From William Lee
Bruxelles Apl. 9th. 1780
I thank you for your favor of the 2d. instant. The Commission you have is certainly very highly important and Honorable, and I doubt not of your executing it properly; taking care that the shafts of envy and malice, which have already began to show themselves, shall not divert your attention from the great object you have in view, which I have no reason to think at present will be speedily accomplish’d.
The well known chicane and duplicity of our Enemies will surely well warrant a fix’d determination not to treat on the most trivial point unless it is in writing.
The Buccaneering expedition I meant, is that preparing under Fullarton. I understand it is to be composed of about 1000 Soldiers and 3 Ships of 40 Guns; a French East India prize is already purchased to be fitted out for this purpose.1
You say very truely that, “when a Society gets disturb’d, Men of great Talents and great Qualities are always found or made,” for it is certain that there are always in the World, many more great Men, than great Occasions; but the first Architect that ever liv’d cou’d not erect a tolerable edifice, with rotten Straw only. The whole mass of the people in England is too corrupt and putrid to produce anything in the least sound and wholsome from the triffleing fermantation that appears at present, therefore in my opinion, the Irish, tho’ much debauch’d and profligate as to Politics, are much more worthy of attention and assurances of support than the English. Wou’d it not be good Policy in France to have a good stock of muskets and other Military Stores lodged at Dunkirk and other sea Ports ready to throw into England at a short warning if circumstances there should ever require such a measure.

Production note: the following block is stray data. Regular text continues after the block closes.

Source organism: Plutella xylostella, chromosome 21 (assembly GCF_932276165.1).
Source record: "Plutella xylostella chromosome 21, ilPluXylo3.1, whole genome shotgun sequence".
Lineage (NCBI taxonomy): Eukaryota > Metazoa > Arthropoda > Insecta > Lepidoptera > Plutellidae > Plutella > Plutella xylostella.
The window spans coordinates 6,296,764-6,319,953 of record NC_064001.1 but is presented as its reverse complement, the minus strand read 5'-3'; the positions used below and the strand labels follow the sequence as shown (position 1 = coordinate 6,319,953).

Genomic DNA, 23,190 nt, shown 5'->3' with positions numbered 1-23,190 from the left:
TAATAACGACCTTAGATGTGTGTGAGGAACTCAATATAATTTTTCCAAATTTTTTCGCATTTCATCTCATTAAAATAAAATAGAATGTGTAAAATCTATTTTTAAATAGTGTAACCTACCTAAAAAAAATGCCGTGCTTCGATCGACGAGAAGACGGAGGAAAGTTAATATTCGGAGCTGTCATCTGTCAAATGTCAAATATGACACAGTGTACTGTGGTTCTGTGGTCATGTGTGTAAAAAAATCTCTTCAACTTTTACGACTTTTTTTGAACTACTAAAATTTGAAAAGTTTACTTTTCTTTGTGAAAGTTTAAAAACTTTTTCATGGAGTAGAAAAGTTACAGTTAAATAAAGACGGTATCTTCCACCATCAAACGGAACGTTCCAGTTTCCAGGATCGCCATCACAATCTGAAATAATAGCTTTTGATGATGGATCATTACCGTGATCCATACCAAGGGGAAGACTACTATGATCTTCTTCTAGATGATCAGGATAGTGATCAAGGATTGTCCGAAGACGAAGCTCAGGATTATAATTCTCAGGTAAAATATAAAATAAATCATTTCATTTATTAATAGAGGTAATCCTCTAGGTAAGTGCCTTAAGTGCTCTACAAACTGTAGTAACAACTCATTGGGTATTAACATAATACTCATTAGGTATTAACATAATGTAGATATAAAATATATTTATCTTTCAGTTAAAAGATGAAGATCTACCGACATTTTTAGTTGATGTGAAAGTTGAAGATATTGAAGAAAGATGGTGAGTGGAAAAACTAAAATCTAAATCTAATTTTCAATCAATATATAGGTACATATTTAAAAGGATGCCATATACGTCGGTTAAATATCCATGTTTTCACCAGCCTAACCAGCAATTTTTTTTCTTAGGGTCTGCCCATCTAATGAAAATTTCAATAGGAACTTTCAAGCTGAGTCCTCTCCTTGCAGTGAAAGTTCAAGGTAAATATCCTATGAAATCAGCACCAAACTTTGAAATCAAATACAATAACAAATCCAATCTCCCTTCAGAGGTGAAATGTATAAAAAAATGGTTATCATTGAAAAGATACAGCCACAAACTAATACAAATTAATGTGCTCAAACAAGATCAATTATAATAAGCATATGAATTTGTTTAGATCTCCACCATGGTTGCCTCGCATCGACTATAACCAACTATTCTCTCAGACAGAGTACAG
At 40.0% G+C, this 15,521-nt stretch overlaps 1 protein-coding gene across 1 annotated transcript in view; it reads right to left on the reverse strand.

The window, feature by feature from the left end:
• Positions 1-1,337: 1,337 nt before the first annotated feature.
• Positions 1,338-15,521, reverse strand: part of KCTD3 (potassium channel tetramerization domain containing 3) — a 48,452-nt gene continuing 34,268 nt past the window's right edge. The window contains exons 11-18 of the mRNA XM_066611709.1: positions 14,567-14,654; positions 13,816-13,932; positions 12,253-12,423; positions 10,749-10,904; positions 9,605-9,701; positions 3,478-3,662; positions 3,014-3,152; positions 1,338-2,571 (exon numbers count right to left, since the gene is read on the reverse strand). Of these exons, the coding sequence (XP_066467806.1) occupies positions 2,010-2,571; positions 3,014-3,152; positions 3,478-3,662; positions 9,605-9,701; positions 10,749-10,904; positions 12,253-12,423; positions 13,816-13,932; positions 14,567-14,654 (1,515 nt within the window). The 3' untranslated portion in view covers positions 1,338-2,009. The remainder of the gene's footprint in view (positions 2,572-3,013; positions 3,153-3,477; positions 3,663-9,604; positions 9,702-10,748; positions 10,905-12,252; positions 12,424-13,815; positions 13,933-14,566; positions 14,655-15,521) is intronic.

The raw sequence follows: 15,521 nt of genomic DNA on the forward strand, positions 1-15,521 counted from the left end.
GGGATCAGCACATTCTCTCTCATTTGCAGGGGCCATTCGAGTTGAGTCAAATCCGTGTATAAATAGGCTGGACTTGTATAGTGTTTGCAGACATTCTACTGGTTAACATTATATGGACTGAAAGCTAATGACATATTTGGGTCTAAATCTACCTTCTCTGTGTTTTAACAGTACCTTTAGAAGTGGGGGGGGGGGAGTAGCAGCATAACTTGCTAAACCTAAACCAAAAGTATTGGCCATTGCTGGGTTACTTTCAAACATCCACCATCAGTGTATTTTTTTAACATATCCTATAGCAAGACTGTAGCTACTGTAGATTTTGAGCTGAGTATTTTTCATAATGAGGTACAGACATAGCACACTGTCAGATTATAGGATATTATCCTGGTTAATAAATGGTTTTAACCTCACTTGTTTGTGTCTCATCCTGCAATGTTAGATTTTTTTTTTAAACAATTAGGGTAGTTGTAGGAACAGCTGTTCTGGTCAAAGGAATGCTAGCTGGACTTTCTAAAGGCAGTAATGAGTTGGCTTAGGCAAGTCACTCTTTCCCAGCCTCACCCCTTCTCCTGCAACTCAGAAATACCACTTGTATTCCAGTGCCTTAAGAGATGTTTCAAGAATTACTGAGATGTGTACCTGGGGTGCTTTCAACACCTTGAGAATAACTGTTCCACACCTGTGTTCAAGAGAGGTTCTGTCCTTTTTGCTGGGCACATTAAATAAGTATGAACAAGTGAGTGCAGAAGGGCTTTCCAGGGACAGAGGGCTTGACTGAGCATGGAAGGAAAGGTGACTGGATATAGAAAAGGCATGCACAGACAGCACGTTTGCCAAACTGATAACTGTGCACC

The West India fleet was lying at St. Helens ready to sail under convoy of Comre. Walsingham the 2d. of April waiting only for a fair wind.2 It is given out in England that Walsingham who will have 6000 Troops with him is to go first to Africa and then to the W. Indias; but some people suspect that he is going straight to N. America for it is certain that he carrys out the recruits for the several Regiments that are now in N. America.
I hear that a vessel is arriv’d at Bourdeaux which left America the 2d. of March, will you be so good as to tell me from what port in America she sail’d and what intelligence she brings.
You will see the declaration of Russia with respect to a Neutrality and her propositions to Holland. Sweden Denmark and Portugal to join her in a League for that purpose; Time must discover what effect this will have on the haughty and wrongheaded islanders.
With great respect I am at all times Yrs. Adieu
P.S. We see that the Independence of America was proclaimed publicly by beat of Drum at New Orleans the 19. of August last,3 therefore I suppose Mr. Jay, must have been received with open Arms at Madrid.
RC (Adams Papers.)
2. The convoy, intended for Jamaica and including four regiments under the command of Brig. Gen. George Garth, was at St. Helen’s on the Isle of Wight, waiting for Como. Robert Walsingham’s squadron, which was windbound at Torbay from March until June (Mackesy, War for America description begins Piers Mackesy, The War for America, 1775–1783, Cambridge, 1965. description ends , p. 317, 325, 327–329).
3. This erroneous report appeared in a letter, dated 15 Dec. 1779 at Pensacola, from Maj. Gen. John Campbell to Lord George Germain. Campbell announced the Spanish capture of Baton Rouge on 21 Sept., and blamed the British defeat on the extensive preparations for war undertaken by the Spanish officials in Louisiana before the official notification of hostilities between Britain and Spain arrived in America. The letter was printed in the London Gazette of 1 April, and reprinted in various other London newspapers.